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Bath, Somerset

City in Somerset, England / From Wikipedia, the free encyclopedia

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Bath (RP: /bɑːθ/;[2] local pronunciation: [ba(ː)θ][3]) is a city in the Bath and North East Somerset unitary area in the ceremonial county of Somerset,[4] England, known for and named after its Roman-built baths. At the 2021 Census, the population was 101,557.[1] Bath is in the valley of the River Avon, 97 miles (156 km) west of London and 11 miles (18 km) southeast of Bristol. The city became a UNESCO World Heritage Site in 1987, and was later added to the transnational World Heritage Site known as the "Great Spa Towns of Europe" in 2021. Bath is also the largest city and settlement in Somerset.

Quick facts: Bath, Population, Demonym, OS grid ...
Skyline of Bath city centre with Bath Abbey
Map of Somerset, with a red dot showing the position of Bath in the north east corner
Map of Somerset, with a red dot showing the position of Bath in the north east corner
Location within Somerset
Population101,557 (2021 Census)[1]
OS grid referenceST750645
 London97 miles (156 km) E
Unitary authority
Ceremonial county
Sovereign stateUnited Kingdom
Post townBath
Postcode districtBA1, BA2
Dialling code01225
PoliceAvon and Somerset
AmbulanceSouth Western
UK Parliament
Official nameCity of Bath
CriteriaCultural: i, ii, iv
Inscription1987 (11th Session)
Area2,900 ha
Part ofGreat Spa Towns of Europe
CriteriaCultural: ii, iii
Inscription2021 (44th Session)
List of places
51.38°N 2.36°W / 51.38; -2.36

The city became a spa with the Latin name Aquae Sulis ("the waters of Sulis") c. 60 AD when the Romans built baths and a temple in the valley of the River Avon, although hot springs were known even before then. Bath Abbey was founded in the 7th century and became a religious centre; the building was rebuilt in the 12th and 16th centuries. In the 17th century, claims were made for the curative properties of water from the springs, and Bath became popular as a spa town in the Georgian era. Georgian architecture, crafted from Bath stone, includes the Royal Crescent, Circus, Pump Room, and the Assembly Rooms, where Beau Nash presided over the city's social life from 1705 until his death in 1761.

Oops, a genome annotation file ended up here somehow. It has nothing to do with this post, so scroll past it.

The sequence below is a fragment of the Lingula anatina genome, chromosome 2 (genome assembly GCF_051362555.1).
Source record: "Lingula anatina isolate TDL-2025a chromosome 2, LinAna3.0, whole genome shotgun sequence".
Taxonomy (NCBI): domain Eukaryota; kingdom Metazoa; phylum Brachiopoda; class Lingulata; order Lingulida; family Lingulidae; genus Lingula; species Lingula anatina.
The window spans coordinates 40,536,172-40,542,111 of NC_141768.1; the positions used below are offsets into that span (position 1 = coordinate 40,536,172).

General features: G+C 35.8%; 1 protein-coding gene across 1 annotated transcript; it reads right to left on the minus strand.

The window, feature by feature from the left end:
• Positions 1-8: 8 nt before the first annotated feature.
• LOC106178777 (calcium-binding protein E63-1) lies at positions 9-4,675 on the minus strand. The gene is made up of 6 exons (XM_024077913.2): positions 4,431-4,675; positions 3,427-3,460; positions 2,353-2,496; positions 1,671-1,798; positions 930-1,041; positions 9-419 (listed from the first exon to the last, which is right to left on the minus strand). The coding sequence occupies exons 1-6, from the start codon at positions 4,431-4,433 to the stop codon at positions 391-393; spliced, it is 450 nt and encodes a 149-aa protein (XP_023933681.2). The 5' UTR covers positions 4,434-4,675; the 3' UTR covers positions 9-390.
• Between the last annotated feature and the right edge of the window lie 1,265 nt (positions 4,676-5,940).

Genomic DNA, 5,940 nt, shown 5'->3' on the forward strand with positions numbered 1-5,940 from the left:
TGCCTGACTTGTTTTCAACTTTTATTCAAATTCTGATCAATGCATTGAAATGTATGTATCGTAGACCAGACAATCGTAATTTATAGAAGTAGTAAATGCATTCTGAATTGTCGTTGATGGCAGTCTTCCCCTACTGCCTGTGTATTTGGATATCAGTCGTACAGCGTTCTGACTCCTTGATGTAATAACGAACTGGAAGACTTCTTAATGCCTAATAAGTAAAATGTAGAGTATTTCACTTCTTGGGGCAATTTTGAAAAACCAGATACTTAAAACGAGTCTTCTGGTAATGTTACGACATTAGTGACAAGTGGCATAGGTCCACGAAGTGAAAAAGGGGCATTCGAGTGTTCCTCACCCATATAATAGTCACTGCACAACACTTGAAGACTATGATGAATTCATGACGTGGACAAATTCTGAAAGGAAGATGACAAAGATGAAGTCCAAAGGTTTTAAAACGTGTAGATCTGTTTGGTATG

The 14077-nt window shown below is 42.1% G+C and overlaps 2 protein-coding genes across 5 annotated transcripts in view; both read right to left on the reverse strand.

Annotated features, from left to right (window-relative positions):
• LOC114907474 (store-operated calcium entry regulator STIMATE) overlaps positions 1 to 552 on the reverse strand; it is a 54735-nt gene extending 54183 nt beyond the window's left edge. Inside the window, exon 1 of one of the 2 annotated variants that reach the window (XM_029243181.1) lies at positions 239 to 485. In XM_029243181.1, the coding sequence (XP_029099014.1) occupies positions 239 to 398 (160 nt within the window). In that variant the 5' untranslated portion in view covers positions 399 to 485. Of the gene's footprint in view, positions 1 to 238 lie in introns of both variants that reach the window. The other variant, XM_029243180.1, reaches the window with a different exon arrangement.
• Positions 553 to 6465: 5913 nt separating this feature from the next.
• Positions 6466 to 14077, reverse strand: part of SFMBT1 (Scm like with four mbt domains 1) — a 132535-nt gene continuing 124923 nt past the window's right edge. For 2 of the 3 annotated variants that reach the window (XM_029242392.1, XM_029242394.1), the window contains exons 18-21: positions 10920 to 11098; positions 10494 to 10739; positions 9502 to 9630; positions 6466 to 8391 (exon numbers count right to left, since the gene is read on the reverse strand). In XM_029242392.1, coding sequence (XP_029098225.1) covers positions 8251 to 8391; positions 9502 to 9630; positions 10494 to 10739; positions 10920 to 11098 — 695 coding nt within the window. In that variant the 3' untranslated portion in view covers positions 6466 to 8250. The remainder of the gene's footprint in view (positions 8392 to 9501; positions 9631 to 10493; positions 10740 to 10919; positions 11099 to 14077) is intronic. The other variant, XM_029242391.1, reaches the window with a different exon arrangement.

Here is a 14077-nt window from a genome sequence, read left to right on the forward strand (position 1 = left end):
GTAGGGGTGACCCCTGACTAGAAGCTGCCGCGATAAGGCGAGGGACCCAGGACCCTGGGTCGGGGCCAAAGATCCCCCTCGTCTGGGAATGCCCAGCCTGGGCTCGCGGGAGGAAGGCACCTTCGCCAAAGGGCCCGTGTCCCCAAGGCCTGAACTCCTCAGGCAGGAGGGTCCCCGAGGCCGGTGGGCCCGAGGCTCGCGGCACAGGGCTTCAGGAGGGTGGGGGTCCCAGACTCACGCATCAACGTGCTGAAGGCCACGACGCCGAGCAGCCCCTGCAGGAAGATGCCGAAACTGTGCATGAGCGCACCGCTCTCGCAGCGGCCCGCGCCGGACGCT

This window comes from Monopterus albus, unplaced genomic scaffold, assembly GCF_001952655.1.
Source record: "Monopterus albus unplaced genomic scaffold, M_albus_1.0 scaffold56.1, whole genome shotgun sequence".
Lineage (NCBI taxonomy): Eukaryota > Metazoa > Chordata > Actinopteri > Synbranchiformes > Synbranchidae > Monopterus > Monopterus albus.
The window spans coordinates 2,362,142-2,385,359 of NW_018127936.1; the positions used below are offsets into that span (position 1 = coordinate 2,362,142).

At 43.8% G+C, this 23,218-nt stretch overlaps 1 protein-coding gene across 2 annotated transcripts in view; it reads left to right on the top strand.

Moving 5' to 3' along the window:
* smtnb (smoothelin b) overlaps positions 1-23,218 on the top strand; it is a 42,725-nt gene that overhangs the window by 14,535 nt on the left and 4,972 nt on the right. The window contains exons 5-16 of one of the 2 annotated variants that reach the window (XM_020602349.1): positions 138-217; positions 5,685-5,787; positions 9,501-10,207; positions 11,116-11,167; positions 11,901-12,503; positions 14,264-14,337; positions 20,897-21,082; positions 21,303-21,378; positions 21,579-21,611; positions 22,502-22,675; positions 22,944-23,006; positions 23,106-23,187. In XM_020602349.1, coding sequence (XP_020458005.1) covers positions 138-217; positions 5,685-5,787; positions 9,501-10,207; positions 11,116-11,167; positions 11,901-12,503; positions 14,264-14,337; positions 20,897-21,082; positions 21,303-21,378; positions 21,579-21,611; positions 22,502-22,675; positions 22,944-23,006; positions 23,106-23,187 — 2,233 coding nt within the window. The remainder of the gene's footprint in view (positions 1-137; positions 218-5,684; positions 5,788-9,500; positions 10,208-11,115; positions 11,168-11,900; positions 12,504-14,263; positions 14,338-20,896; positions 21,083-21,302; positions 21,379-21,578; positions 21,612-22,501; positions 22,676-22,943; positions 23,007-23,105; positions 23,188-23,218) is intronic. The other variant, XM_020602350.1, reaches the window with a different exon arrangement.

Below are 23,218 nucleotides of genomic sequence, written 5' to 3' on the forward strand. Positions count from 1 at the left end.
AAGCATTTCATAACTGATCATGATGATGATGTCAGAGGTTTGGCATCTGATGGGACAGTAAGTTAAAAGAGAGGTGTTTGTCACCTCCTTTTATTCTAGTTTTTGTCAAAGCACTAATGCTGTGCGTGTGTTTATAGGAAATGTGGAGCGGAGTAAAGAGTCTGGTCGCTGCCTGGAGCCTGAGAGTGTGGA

Many of the streets and squares were laid out by John Wood, the Elder, and in the 18th century the city became fashionable and the population grew. Jane Austen lived in Bath in the early 19th century. Further building was undertaken in the 19th century and following the Bath Blitz in World War II. Bath became part of the county of Avon in 1974, and, following Avon's abolition in 1996, has been the principal centre of Bath and North East Somerset.

Bath has over 6 million yearly visitors,[5] making it one of ten English cities visited most by overseas tourists.[6][7] Attractions include the spas, canal boat tours, Royal Crescent, Bath Skyline, Parade Gardens and Royal Victoria Park which hosts carnivals and seasonal events. Shopping areas include SouthGate shopping centre, the Corridor arcade and artisan shops at Walcot, Milsom, Stall and York Streets. There are theatres, including the Theatre Royal, as well as several museums including the Museum of Bath Architecture, the Victoria Art Gallery, the Museum of East Asian Art, the Herschel Museum of Astronomy, Fashion Museum, and the Holburne Museum. The city has two universities – the University of Bath and Bath Spa University – with Bath College providing further education. Sporting clubs from the city include Bath Rugby and Bath City.